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Former Bumble Bee Employee on Worker Cooked to Death in Plant Oven: Someone Made a 'bad mistake'

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In an interview published in the San Gabriel Valley Tribune, a former employee of the same Bumble Bee seafood plant where a worker was cooked to death in an oven discussed what kind of circumstances may have led to the fatal accident.

45-year-old Ralph Contreras of Norwalk worked at Bumble Bee for a year over a decade ago in the same area where the accident happened. The accident, in which 62-year-old Jose Melena was trapped and cooked in a steamer machine, remains under investigation by Cal-OSHA.

Contreras said of the accident: "Somebody must have made a bad mistake for that to happen. If you do things right, that's not going to happen."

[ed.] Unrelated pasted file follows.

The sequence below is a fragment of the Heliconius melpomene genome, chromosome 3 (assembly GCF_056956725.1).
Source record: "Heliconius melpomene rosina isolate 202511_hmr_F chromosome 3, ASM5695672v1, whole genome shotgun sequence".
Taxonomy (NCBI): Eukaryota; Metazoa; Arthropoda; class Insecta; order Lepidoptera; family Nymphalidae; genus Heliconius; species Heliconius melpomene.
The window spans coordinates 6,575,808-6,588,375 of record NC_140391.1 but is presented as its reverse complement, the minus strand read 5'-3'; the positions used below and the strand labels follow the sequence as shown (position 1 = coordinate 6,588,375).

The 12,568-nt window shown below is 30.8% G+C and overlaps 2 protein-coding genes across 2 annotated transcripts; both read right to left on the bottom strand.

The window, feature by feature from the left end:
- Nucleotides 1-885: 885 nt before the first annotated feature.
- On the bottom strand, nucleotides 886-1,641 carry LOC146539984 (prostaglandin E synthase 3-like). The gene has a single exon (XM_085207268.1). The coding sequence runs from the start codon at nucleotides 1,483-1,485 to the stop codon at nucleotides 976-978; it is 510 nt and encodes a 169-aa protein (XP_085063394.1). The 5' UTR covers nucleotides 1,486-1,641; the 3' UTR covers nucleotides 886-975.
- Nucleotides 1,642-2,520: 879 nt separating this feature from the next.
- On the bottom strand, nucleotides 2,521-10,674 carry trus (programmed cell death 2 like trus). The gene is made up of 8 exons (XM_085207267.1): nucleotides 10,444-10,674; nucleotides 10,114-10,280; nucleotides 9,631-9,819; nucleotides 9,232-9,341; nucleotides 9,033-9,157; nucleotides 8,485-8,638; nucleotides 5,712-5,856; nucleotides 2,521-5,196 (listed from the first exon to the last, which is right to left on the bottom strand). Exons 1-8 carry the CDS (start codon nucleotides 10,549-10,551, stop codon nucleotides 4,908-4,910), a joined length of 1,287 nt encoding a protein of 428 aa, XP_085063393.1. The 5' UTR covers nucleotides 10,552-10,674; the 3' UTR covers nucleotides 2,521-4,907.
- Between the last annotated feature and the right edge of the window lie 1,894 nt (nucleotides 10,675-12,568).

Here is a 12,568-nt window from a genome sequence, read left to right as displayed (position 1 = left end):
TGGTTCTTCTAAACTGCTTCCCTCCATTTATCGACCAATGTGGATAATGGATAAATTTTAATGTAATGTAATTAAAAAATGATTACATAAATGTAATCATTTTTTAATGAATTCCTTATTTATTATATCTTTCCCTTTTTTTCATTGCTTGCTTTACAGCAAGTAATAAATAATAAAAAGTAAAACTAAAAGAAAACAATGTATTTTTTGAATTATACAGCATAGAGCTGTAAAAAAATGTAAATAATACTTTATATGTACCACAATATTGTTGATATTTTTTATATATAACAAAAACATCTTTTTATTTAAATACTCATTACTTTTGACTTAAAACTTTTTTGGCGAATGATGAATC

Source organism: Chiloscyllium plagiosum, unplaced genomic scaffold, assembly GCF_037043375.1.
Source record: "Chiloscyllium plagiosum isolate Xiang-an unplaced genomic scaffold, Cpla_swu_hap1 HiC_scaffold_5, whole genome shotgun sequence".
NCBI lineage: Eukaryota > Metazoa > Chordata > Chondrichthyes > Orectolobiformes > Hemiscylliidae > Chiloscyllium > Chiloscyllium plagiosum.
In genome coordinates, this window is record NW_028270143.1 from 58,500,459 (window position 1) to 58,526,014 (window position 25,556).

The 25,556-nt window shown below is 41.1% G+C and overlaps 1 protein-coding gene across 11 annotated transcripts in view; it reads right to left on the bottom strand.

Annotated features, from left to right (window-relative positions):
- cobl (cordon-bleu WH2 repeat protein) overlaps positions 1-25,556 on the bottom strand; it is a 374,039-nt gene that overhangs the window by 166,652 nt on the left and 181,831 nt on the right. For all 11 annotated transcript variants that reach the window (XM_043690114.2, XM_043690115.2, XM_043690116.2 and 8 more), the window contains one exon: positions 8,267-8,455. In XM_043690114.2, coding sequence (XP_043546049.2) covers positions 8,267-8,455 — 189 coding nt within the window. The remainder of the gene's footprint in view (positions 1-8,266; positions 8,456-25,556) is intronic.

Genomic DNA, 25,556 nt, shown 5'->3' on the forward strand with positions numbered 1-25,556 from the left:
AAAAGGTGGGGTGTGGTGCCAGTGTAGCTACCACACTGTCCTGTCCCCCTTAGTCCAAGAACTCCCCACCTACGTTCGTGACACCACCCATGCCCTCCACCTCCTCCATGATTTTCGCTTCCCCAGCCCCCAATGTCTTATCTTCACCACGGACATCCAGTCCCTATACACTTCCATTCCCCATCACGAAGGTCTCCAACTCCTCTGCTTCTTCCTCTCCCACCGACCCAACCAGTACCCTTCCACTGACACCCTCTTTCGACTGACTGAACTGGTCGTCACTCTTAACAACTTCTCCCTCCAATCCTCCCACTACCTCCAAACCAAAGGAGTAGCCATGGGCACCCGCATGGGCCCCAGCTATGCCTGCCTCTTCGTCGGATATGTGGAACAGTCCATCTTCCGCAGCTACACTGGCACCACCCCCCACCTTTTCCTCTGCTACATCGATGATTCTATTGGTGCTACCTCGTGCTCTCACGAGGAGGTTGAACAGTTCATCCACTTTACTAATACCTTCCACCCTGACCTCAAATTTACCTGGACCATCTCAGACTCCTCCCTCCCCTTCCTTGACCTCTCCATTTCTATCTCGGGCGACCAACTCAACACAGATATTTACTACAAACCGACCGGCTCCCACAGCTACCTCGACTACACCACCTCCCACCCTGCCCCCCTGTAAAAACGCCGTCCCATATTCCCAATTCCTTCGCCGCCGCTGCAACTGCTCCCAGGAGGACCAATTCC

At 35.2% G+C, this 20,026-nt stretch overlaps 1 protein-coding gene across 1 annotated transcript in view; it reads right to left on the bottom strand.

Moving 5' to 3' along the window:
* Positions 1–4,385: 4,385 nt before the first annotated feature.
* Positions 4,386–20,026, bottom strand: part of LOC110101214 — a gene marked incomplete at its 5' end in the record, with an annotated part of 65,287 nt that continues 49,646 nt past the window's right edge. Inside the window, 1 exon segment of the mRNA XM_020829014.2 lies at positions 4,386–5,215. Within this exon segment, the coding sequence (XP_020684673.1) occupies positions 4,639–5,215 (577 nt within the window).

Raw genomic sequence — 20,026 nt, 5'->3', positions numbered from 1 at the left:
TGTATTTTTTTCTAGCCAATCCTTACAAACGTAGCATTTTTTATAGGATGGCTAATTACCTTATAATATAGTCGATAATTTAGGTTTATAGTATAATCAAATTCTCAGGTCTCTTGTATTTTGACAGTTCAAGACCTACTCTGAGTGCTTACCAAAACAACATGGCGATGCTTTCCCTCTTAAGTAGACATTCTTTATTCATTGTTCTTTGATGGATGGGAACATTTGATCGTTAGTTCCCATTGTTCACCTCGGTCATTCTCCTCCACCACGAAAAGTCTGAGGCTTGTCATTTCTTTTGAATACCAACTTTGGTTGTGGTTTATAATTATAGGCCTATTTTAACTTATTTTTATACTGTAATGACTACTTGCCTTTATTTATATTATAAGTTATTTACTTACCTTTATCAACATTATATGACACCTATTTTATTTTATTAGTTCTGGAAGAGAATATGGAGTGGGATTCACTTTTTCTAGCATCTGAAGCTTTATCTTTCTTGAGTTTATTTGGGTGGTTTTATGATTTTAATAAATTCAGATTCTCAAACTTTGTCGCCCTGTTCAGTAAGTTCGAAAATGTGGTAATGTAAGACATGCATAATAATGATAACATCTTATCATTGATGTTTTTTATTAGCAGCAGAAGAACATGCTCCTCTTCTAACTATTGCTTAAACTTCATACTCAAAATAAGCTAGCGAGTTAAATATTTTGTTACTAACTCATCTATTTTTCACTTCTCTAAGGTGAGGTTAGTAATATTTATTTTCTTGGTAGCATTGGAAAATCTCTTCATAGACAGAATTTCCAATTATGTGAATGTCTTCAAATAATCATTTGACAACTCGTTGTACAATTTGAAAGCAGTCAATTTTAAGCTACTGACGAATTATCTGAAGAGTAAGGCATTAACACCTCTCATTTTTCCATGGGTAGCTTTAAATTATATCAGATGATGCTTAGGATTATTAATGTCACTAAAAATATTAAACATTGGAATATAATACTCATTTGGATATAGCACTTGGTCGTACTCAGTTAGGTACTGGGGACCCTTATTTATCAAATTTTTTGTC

He went on to say that there should always be three people with three machines in that section of the plant. Should one leave, someone else is supposed to take their place. Contreras describes the employees' garb of "a hard hat, ear plugs, safety glasses, [and] a belt to support the back and rubber boots," according to the Tribune.

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Contreras also described when cooking happens and how:

The cooking process starts after the tuna is canned and is dumped into a metal basket, Contreras said. Once the basket is full, it is pushed into a tunnel, he said.

But it's so heavy that it takes three men to push into the tunnel where the oven is. The tuna is cooked there and the basket comes out on the other side, Contreras said.

The oven door is then shut and another basket prepared.

"It's teamwork all the way through because there are three machines," he said.

A Bumble Bee spokesperson would not comment on what Contreras told the Tribune.

The plant reopened Monday. Should Cal-OSHA determine there were safety violations, the plant will face civil penalties and possible criminal charges.